Dual-energy subtraction angiography (DESA) using fast kV switching has received attention for its potential to reduce misregistration artifacts in thoracic and abdominal imaging where patient motion is difficult to control; however, commercial interventional solutions are not currently available. The purpose of this work was to adapt an x-ray angiography system for 2D and 3D DESA. The platform for the dual-energy prototype was a commercially available xray angiography system with a flat panel detector and an 80 kW x-ray tube. Fast kV switching was implemented using custom x-ray tube control software that follows a user-defined switching program during a rotational acquisition. Measurements made with a high temporal resolution kV meter were used to calibrate the relationship between the requested and achieved kV and pulse width. To enable practical 2D and 3D imaging experiments, an automatic exposure control algorithm was developed to estimate patient thickness and select a dual-energy switching technique (kV and ms switching) that delivers a user-specified task CNR at the minimum air kerma to the interventional reference point. An XCAT-based simulation study conducted to evaluate low and high energy image registration for the scenario of 30-60 frame/s pulmonary angiography with respiratory motion found normalized RMSE values ranging from 0.16% to 1.06% in tissue-subtracted DESA images, depending on respiratory phase and frame rate. Initial imaging in a porcine model with a 60 kV, 10 ms, 325 mA / 120 kV, 3.2 ms, 325 mA switching technique demonstrated an ability to form tissuesubtracted images from a single contrast-enhanced acquisition.
Cardiovascular disease is currently the leading cause of mortality worldwide. Digital subtraction angiography
(DSA) is widely used to enhance the visibility of small vessels and vasculature obscurred by overlying bone and lung fields
by subtracting a mask and contrast image. However, motion between these mask and contrast images can introduce artifacts
that can render a study non-diagnostic. This makes DSA particularly unsuccessful for cardiac imaging. A method called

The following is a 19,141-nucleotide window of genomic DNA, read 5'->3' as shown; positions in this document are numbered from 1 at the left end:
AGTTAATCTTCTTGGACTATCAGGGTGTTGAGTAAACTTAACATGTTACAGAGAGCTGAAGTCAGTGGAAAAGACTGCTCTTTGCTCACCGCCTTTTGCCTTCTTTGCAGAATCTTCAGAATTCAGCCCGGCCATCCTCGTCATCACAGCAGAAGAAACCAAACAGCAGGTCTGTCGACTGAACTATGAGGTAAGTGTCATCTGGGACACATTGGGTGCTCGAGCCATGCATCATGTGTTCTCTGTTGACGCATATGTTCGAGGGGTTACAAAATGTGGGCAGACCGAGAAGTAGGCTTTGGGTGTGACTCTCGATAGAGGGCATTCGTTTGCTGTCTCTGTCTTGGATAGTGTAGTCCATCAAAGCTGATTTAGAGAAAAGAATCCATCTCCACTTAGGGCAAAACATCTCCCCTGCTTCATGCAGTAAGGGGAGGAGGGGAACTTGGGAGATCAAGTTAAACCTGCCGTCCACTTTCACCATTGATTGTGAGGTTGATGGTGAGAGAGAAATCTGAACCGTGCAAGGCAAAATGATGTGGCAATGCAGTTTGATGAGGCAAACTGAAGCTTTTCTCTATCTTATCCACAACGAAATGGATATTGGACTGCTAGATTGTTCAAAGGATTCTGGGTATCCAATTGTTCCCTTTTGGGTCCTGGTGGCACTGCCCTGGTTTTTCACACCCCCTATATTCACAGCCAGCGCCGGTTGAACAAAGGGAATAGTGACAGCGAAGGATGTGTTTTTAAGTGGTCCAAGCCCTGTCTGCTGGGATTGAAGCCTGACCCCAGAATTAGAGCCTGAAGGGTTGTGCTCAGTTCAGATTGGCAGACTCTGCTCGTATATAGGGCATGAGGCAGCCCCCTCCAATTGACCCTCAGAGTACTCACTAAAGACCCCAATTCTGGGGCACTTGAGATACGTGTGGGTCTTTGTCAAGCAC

dual-energy, or energy subtraction angiography (ESA), was proposed in the past as an alternative for vascular imaging,
however it was not pursued because experimental results suggested that image quality was deemed as poor and inferior to
DSA. Image quality for angiography comes down to iodine signal and noise. In this paper we investigate the fundamental
iodine signal and noise analysis of ESA and compare it to DSA.
Method: We developed a polyenergetic and monoenergetic theoretical model for iodine signal and noise for both
ESA and DSA. We validated our polyenergetic model by experiment where ESA and DSA images of a vascular phantom
were acquired using an x-ray system with a flat panel CsI Xmaru1215CF-MPTM (Rayence Co., Ltd., Republic of Korea)
detector. For ESA low and high applied tube voltages of 50 kV and 120 kV (2.5 mmCu), respectively, and for DSA the
applied tube voltage was 80 kV. Iodine signal-to-noise ratio (SNR) per entrance exposure was calculated for each iodine
concentration for both ESA and DSA.
Results: Our measured iodine SNR agreed well with theoretical calculations. Iodine SNR for ESA was relatively
higher than DSA for low iodine mass loadings, and as iodine mass loading increases iodine SNR decreases.
Conclusions: We have developed a model for iodine SNR for both DSA and ESA. Our model was validated with
experiment and showed excellent agreement. We have shown that there is potential for obtaining iodine-specific images
using ESA that are similar to DSA.